Friday, April 16, 2010

Final exams looming

The outside world is once again disappearing as final exams approach. This morning I printed out my outlines -- roughly 20 pages per class -- and hammered staples into each one. For the next 13 days, these stacks of paper will take over my life. They will be scrutinized and memorized. They will join me for coffee in the morning, for study group sessions in the afternoon, and for a few hours in the evening (I draw the line at the bedroom. Nobody but my wife and John Grisham get near the sheets.)

So, what the heck is an outline? For the uninitiated, it's basically a long list of condensed notes from the cases we have read all semester. Black-letter rules are explained. Important cases are noted.  Lots of Roman numerals in between. No two outlines are the same, and what works for one person might seem like total garbage to another. Here's a sample from the first page of my Torts outline (I always put a quote from the professor near the top. I'm still not sure why I do this).


Torts
Leibson, Spring 2010
If I’m the owner of the Corbin Motor Lodge, I’m standin’ on my head spittin’ wooden nickels.” – Leibson, Feb. 17


* Negligence revisited, elements
            1. Duty owed by defendant to plaintiff
            2. Breach of duty
            3. Causation between duty breached and injury
            4. Injury
I. Intervening causes
A. Definition: an act, by a third party, that occurs after the original negligent act, and before the injury inflicted on the plaintiff.
1. Consequences that follow in unbroken sequence, without intervening cause, from original negligent act, are natural and proximate.
2. Recovery or not?
a. Complete lack of foreseeability of result = no recovery
b. No foreseeability of manner in which result happens = recovery.
c. Leibson: so long as some damage can be foreseen and you are negligent, any damage traceable to negligence can be recovered.
B. Moral element: factors such as imputable knowledge, justifiable ignorance, and D’s intent are often taken into account, but when injury is intentional, courts often stretch to find causation. If injury not intentional, courts often stop at earlier stage of causation.
            C. Palsgraf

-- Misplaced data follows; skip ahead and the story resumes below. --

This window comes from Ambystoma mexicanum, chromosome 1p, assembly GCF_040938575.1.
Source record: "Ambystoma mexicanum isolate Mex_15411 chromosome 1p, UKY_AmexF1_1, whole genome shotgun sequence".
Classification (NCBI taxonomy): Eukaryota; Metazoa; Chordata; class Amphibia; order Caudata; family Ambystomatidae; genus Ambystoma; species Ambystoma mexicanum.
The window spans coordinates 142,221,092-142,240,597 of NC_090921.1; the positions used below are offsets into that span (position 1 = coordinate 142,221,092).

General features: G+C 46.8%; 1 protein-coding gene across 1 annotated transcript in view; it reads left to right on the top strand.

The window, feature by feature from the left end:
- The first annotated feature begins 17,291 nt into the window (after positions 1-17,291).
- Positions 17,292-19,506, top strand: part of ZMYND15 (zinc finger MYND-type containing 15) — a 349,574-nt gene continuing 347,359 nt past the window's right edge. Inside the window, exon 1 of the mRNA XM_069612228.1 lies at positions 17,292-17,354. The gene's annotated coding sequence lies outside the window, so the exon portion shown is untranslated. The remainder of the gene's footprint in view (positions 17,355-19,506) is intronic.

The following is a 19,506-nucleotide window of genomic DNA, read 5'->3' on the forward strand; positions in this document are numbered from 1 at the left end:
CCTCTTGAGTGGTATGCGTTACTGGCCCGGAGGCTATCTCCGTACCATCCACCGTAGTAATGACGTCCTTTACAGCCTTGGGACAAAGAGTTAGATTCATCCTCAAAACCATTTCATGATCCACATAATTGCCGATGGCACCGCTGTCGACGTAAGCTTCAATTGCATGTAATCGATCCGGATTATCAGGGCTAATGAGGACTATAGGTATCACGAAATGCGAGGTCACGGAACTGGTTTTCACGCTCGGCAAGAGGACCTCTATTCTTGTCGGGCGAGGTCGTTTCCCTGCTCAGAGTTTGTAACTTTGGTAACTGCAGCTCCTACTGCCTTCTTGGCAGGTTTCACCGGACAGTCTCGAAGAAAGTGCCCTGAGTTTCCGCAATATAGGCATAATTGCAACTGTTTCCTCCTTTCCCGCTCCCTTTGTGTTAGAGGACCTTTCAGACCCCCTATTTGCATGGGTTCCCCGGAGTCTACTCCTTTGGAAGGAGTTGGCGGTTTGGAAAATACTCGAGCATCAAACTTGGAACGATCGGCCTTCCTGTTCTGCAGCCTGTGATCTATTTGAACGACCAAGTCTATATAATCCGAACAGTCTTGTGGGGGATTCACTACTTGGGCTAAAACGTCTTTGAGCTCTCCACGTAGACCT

1. Leibson: in order for negligent D to have to pay injured P, there must be a foreseeable risk to the plaintiff that establishes a relationship between D and P. Relationship is established by a duty, which is created by foreseeability.
2. Leibson: one word that drives liability in negligence: foreseeability, for both duty and proximate causation.
3. Dissenting judge: we owe a duty to everyone in world, not just particular Ps .
4. Mother of all nuggets: The risk reasonably to be perceived defines the duty to be obeyed, and risk imports relation. AKA, the foreseeable risk defines the duty to be obeyed within the zone of danger/range of apprehension. (aka, you must have a relationship to have a duty)
5. Negligence is not actionable unless it involves invasion of legally protected interest or the violation of a right.

II. Superseding causes
A. A superseding force is not foreseeable by the party that creates the original negligence. A person must foresee the “normal consequences” of his conduct, but is not responsible for extraordinarily negligent intervening acts of third persons (or entities)
B. Leibson: the risk reasonably to be perceived drives the foreseeability, and therefore the issue of whether the cause is superseding.
C. Criminal acts: in Watson v. Ky, court says bridge company could not have foreseen malicious and criminal act (of lighting match) and therefore act of third party criminal is superseding cause, cutting off liability for bridge company that spilled fuel. Ky has since overruled stance, now says criminal act doesn’t always cut off chain of causation.
D. Suicide – in general, court may allow recovery for suicide based on irresistible impulse, but not for “considered and rational” decision. Other courts disagree, say even when there is mental disorder, suicide is a new and independent cause of death.
1. Leibson: under comparative fault argument, victim’s suicide might be tied to failure to seek medical treatment for seizures.
2. Eggshell plaintiff: take victim as you find him.

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